Note that the authorities can use the tax code to dragoon those it has targeted even if the likelihood of a successful prosecution is small.  The costs of tax litigation can be immense, and the risks greater.  And there is a profound asymmetry between the government and the targeted company.  If the government loses, no big deal.  Yeah,the prosecutor loses face,  but s/he usually has a way to minimize that.  If the company loses, however, the costs-in dollars and cents, and possible imprisonment-can be very large.  (Note that tax prosecution of political enemies is a favorite tactic in Putin’s Russia, cf. Khodorkovsky.  There’s a reason for that.  It is a very powerful cudgel-or knout, if you will.  It would be naive to think this a uniquely Russian phenomenon.)

The economic case for corporate taxation and capital taxation is dubious even when you abstract from the realities of the tax code. When those byzantine, Kafkaesque realities are considered, it is pretty clear that the deadweight costs of the system are large and that it should be scrapped, or thoroughly overhauled.  Unfortunately, that will never happen because (a) there is a widespread belief that “corporations” should pay taxes as a matter of fairness (a view ironically pushed by those who go ballistic at the notion that corporations are persons on certain legal dimensions), and (b) the tax code got the way it did for political economy reasons, i.e., there are those who benefit from this byzantine provision or that, or who have a competitive advantage in exploiting the complexity of the tax code.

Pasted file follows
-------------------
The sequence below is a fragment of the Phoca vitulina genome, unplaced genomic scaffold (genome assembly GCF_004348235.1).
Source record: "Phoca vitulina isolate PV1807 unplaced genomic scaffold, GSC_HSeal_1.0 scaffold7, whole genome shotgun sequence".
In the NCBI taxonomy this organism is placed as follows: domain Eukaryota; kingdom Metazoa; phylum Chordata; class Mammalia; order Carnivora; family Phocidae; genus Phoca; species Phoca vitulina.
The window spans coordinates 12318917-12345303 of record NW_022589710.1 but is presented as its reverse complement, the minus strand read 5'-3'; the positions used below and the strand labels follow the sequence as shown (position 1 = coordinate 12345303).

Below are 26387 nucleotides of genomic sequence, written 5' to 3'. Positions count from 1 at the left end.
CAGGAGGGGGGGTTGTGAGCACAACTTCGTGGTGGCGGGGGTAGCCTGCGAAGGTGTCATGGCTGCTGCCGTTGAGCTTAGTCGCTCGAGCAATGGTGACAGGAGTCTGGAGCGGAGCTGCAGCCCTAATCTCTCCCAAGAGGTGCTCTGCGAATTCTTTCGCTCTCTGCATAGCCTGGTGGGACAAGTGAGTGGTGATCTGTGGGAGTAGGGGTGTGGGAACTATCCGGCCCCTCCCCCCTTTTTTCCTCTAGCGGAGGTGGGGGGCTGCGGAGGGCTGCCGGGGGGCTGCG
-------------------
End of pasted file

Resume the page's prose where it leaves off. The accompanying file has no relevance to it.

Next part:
I think it was Milton Friedman that pointed out that tax reform occurs when politicians figure they’ve given out all of the tax breaks they can, they take them away in a tax simplification effort so they can sell the favors again in the future.

The AG’s action gets attention only because of the Romney connection: and arguably, the Romney connection is the only reason for the AG’s action.  But it should get attention for a completely different reason: it demonstrates how arbitrary and subject to abuse the tax system is.

September 1, 2012

Obama Diagnoses His Worst Mistake: He Hasn’t Campaigned Enough

Filed under: Economics,Politics — The Professor @ 11:33 am